Wikileaks and coalition building against Iran

As the latest batch of Wikileaks documents hits the web, it’s hard to keep track of too much, but here’s a brief comment on something that caught by eye: a discussion of how the Obama administration won cooperation from formerly reluctant great powers on a new, tougher sanctions regime against Iran.

You’ll recall John McCain’s criticism of Obama’s willingness to talk to Iran back on the campaign trail (odd, to me, since that’s the best way to convey even threats), calling it a sign of weakness. Turns out that critique falls flat once you see exactly what the administration was up to, which was ensuring that those countries better able than us to put economic pressure on Iran (Russia, China, Germany) were on board. Let’s face it: without these countries on board, we just can’t do enough damage to make any real difference on Iranian calculations.

Two things stood out to me. (1) The administration might, and I stress might, since there’s no obvious quid pro quo here, have used the bargaining chip of the missile defense station in Poland to get Russia on board with punishing Iran. Not long after taking office, Obama delayed the cancellation of that program, and at the time I posted that I suspected he did so in order to keep a bargaining chip in his pocket with the Russians, and it might have paid off in this case, as they’ve now signed on to the latest two rounds of big-time sanctions. (2) Knowing that China’s cooperation would hurt Iran but that it also gets almost 12% of its oil from there, the US worked out a deal by which the Saudis would guarantee to sell oil to China to make up the shortfall caused by disrupted trade with Iran. As a result, the Chinese are on board.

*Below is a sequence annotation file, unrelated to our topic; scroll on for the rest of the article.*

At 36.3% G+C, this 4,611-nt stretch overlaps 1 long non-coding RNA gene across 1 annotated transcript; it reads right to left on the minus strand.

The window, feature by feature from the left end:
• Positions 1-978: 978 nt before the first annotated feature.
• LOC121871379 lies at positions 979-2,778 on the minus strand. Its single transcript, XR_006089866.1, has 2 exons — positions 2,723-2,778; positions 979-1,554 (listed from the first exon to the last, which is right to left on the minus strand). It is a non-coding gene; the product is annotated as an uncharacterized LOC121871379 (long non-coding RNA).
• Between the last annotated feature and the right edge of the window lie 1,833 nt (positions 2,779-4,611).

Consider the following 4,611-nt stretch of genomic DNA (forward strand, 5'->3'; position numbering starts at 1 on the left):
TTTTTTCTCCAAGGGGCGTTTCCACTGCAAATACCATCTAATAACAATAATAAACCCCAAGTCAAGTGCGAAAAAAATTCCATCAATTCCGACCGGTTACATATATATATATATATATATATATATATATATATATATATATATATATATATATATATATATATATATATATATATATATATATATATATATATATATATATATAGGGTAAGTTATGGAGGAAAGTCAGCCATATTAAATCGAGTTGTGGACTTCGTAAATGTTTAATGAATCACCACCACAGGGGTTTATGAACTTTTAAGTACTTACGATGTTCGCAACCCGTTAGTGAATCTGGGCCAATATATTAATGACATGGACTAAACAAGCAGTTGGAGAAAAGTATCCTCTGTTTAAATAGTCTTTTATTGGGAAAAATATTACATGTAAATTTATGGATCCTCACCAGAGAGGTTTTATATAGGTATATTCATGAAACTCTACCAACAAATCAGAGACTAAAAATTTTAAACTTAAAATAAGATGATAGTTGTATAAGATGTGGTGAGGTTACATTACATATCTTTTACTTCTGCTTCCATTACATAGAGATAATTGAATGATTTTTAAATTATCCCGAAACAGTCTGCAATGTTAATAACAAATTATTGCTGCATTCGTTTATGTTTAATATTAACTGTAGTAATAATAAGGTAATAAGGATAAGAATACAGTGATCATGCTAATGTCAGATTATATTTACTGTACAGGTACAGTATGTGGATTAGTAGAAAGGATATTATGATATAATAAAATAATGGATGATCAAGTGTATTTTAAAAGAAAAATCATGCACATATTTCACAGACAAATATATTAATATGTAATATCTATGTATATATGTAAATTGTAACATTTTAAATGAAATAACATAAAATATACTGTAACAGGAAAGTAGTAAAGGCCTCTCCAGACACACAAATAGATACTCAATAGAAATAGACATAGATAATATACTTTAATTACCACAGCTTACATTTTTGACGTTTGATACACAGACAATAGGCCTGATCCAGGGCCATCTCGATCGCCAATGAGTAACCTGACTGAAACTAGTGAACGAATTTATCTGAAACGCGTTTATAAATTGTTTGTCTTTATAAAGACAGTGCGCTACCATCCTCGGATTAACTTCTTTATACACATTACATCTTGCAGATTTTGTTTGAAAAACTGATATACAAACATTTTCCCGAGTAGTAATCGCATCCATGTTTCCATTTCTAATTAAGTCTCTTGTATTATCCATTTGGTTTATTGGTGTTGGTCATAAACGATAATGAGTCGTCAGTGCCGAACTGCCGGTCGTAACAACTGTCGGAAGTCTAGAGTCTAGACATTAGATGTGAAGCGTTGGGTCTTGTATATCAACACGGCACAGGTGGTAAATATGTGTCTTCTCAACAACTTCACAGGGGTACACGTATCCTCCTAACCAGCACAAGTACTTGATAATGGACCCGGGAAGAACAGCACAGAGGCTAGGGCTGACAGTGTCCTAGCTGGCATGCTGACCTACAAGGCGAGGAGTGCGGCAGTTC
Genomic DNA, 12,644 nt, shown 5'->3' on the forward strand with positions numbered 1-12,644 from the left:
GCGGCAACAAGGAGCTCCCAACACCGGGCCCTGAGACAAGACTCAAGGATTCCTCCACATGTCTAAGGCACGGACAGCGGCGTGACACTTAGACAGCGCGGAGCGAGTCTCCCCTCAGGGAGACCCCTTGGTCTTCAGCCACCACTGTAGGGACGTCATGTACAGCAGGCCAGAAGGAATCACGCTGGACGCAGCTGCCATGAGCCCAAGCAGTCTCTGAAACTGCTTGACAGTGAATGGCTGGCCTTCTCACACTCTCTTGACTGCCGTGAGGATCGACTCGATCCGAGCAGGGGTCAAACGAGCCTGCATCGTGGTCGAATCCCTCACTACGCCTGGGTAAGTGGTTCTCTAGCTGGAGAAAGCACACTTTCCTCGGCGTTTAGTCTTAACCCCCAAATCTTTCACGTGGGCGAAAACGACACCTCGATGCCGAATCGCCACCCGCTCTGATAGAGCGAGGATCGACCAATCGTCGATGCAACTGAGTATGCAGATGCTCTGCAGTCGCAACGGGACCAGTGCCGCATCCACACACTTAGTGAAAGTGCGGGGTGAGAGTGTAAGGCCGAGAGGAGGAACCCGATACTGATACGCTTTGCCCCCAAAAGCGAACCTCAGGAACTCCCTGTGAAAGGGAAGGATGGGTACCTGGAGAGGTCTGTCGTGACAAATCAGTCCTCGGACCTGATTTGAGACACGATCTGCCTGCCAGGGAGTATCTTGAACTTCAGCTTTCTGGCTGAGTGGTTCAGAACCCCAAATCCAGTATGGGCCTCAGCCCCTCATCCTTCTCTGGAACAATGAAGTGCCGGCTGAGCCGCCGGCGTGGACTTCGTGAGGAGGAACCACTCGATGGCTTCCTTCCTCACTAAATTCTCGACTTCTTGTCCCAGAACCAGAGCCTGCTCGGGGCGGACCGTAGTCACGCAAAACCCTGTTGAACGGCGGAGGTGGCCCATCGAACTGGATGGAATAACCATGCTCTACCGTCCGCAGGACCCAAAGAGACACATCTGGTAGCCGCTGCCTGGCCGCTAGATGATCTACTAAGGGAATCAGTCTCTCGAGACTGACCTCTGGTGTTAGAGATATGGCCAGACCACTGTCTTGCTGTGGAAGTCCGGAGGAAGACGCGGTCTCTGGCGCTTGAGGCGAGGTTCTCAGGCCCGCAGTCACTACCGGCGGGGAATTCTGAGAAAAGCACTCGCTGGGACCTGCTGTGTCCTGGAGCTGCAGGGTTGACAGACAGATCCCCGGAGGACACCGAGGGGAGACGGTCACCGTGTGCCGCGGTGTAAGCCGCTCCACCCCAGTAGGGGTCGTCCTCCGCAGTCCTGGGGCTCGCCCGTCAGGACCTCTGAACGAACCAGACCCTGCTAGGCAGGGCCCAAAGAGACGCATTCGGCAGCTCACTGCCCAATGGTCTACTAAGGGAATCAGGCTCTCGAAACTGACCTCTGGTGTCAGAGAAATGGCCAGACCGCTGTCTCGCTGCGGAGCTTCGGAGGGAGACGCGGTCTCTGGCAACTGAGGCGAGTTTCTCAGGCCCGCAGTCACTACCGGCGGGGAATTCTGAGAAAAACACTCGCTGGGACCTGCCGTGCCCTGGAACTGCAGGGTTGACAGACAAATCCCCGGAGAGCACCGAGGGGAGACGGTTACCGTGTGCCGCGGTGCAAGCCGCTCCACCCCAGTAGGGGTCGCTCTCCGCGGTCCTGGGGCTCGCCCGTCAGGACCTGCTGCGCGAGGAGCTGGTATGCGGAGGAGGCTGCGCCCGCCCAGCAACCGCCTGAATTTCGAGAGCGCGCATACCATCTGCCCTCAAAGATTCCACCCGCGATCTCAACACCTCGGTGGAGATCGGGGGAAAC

All in all, not bad, because it’s very shrewd diplomacy, and recent indications are that the sanctions are beginning to bite. Now, will they have an effect? Certainly not in the short term, but should further developments dictate more stringent action, we’ve certainly got the beginnings of a coalition in place, and that might be one of the more reassuring things to come out of this whole mess.

Coalitions and Units of Analysis

So I’m finally getting to the point where I’ve got time to dive head-first into my first big post-dissertation research agenda, which is all about balancing the ledger sheet, as it were, on the use, effectiveness, and desirability of building foreign policy coalitions. You can find component papers here and here, as well as some recent slides for the latter paper that involve some early empirical tests of the conditions under which coalitions provoke counterbalancing. (On a side note, I put the slides together after the paper, but I still maintain that Hal Varian’s advice that the format of a good paper should follow the format of a good talk is the way to operate. So do as I say, not as I do…)¬†Today, though, I want to talk about why IR scholarship hasn’t examined coalitions in the way I think we should, what my solution is, and what it might contribute to the larger project of understanding war in international relations.

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Interstate Coalitions and Strategic Restraint

Today (today being, uh, long ago), I posted the first draft of a new working paper, “Interstate Coalitions and Strategic Restraint” ( find it on the¬†Research page). It’s the second paper in my broader project on coercion through coalitions, and this one—despite the absence of such references in the paper—came out of thinking about coalitions as sheriff’s posses: they collect a lot of power under one banner, but if they don’t break up after bringing in the first fugitive, they can be a threat to the order they’re nominally out to preserve. The posse analogy is surely not new to the field, but it seems to me that using it to think about the problem of strategic restraint is, and I use it to model the alignment decision of an observer that watches a coalition in action and worries about facing some or all of its members in a future crisis.

More after the jump…

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